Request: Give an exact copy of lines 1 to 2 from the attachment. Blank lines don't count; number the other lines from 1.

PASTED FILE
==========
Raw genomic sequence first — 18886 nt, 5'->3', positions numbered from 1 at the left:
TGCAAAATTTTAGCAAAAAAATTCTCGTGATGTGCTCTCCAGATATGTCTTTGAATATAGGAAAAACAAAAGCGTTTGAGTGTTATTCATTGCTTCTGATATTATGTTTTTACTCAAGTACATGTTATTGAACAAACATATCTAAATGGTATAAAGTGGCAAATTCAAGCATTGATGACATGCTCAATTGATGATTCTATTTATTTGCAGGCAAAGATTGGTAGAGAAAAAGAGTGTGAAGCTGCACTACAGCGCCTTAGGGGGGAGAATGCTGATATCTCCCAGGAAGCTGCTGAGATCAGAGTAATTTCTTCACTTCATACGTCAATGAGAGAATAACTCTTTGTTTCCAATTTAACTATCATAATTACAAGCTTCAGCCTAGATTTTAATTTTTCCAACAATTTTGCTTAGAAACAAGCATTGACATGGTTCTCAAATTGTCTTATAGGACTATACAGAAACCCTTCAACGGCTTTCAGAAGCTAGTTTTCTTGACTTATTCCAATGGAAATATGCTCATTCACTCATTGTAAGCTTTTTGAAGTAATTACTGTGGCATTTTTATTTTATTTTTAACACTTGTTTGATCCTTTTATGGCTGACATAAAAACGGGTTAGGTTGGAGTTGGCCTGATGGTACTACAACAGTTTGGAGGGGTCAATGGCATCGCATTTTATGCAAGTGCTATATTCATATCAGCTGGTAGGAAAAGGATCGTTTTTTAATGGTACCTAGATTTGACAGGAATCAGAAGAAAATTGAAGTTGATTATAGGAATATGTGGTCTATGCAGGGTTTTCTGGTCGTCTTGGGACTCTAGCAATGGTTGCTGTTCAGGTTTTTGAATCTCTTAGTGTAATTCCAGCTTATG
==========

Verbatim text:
Raw genomic sequence first — 18886 nt, 5'->3', positions numbered from 1 at the left:
TGCAAAATTTTAGCAAAAAAATTCTCGTGATGTGCTCTCCAGATATGTCTTTGAATATAGGAAAAACAAAAGCGTTTGAGTGTTATTCATTGCTTCTGATATTATGTTTTTACTCAAGTACATGTTATTGAACAAACATATCTAAATGGTATAAAGTGGCAAATTCAAGCATTGATGACATGCTCAATTGATGATTCTATTTATTTGCAGGCAAAGATTGGTAGAGAAAAAGAGTGTGAAGCTGCACTACAGCGCCTTAGGGGGGAGAATGCTGATATCTCCCAGGAAGCTGCTGAGATCAGAGTAATTTCTTCACTTCATACGTCAATGAGAGAATAACTCTTTGTTTCCAATTTAACTATCATAATTACAAGCTTCAGCCTAGATTTTAATTTTTCCAACAATTTTGCTTAGAAACAAGCATTGACATGGTTCTCAAATTGTCTTATAGGACTATACAGAAACCCTTCAACGGCTTTCAGAAGCTAGTTTTCTTGACTTATTCCAATGGAAATATGCTCATTCACTCATTGTAAGCTTTTTGAAGTAATTACTGTGGCATTTTTATTTTATTTTTAACACTTGTTTGATCCTTTTATGGCTGACATAAAAACGGGTTAGGTTGGAGTTGGCCTGATGGTACTACAACAGTTTGGAGGGGTCAATGGCATCGCATTTTATGCAAGTGCTATATTCATATCAGCTGGTAGGAAAAGGATCGTTTTTTAATGGTACCTAGATTTGACAGGAATCAGAAGAAAATTGAAGTTGATTATAGGAATATGTGGTCTATGCAGGGTTTTCTGGTCGTCTTGGGACTCTAGCAATGGTTGCTGTTCAGGTTTTTGAATCTCTTAGTGTAATTCCAGCTTATG